Have you ever known a psychologist who specializes in helping expatriates through relocation transitions? Me neither. Talk about an interesting niche! So, how does one develop this kind of specialization?
While living in London, England Clinical Psychologist Jill Kristal, Ph.D. of Transitional Learning was instrumental in transforming the US Embassy internal counseling center into The American Counseling Center, a community based organization hiring American trained and licensed therapists to work with the expatriate community. Since returning to the US, Dr. Kristal has continued to work with expatriates, served as Special Education Consultant to School Choice International and established a private practice in Larchmont, NY. With over 20 years in private practice, Dr. Kristal has worked with with children of all ages, adults and couples.
Peek into a day in Dr. Kristal’s life.
As 2011 comes to a close, I wanted to review which posts have had the most views since I launched this blog in August 2011. It also gives me an idea of which topics are most relevant and interesting to other mental health private practitioners. Is your favorite article on this list?
I’d love to know which posts have been most helpful to you in creating your dream practice during 2011.
Do you have any areas of practice that you need help with? Please post any specific private practice questions or practice related topics that you’d be interested in hearing more about in the coming year in the comment box below.
Happy New Year!
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As 2011 comes to a close I am incredibly grateful to John Grohol PsyD and the PsychCentral team for the amazing opportunity to create “Private Practice Toolbox” blog this year. It’s been delightful to get to know so many therapist and learn more about the ups and downs of your private practice experiences and I look forward to an amazing 2012! Let me know how I can be a resource for you to build your dream practice.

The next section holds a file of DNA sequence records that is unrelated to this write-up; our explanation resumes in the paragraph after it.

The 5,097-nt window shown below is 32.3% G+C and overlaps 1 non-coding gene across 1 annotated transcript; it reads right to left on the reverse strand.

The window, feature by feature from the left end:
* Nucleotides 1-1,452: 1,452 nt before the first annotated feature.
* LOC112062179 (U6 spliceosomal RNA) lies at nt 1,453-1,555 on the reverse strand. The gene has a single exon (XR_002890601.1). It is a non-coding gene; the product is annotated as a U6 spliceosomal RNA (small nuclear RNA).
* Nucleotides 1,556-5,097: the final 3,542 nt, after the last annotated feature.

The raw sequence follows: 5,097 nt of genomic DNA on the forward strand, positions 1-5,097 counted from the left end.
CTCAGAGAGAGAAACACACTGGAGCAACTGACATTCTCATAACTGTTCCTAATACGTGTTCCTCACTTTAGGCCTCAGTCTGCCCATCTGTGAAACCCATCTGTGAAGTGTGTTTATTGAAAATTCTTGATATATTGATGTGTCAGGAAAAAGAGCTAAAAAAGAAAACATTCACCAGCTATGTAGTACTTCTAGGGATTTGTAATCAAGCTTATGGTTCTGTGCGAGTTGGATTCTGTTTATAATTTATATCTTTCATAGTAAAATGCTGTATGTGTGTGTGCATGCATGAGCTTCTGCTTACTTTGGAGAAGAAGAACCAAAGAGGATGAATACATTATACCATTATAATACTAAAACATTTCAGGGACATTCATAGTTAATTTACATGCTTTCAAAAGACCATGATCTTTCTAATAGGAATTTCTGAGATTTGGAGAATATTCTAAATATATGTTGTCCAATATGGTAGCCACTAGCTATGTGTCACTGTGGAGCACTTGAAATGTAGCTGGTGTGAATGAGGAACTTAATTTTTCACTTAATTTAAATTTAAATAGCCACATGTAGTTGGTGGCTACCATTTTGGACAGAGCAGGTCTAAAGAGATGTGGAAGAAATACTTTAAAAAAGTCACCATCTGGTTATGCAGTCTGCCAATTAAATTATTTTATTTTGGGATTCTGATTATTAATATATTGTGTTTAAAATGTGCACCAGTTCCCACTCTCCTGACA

Do you know who’s talking about you and your practice on the web? If not, you should. My favorite way to to track who’s talking is through Google alerts. Google alerts sends me an email whenever they come across “Julie Hanks” or “Wasatch Family Therapy” on the web. It’s a quick and easy to see what information your name is being associated with, where you’re being mentioned, who’s quoting you, and more.
If nothing pops up about you and your practice on the web via Google Alerts over several months, that’s helpful information too. If Google can’t find you, then it’s likely that you’re potential clients can’t find you either. To learn more about Google searches read my article Does Google Love Your Therapy Practice?.
I’ve never actually met Stephanie Adams, LPC face to face, but I like her a lot. I’ve connected with her on Twitter, exchanged emails, and visited her website so I feel confident that I can say that she’s a “go getter” and like me, Stephanie loves to reach out to clients and professionals through technology.
She founded Beginnings Counseling & Consulting, a boutique E-Therapy practice based in College Station, TX, where she uses video conferencing, email, phone and real-time chat to meet with clients and coach beginning counselors. She’s co-authoring a book “The Beginning Counselor’s Survival Guide” aimed at supporting new therapists in building their practice.
A Day In The Life
Thursday, November 17, 2011
Wake up and make coffee. Spend time with my husband before he leaves for medical school.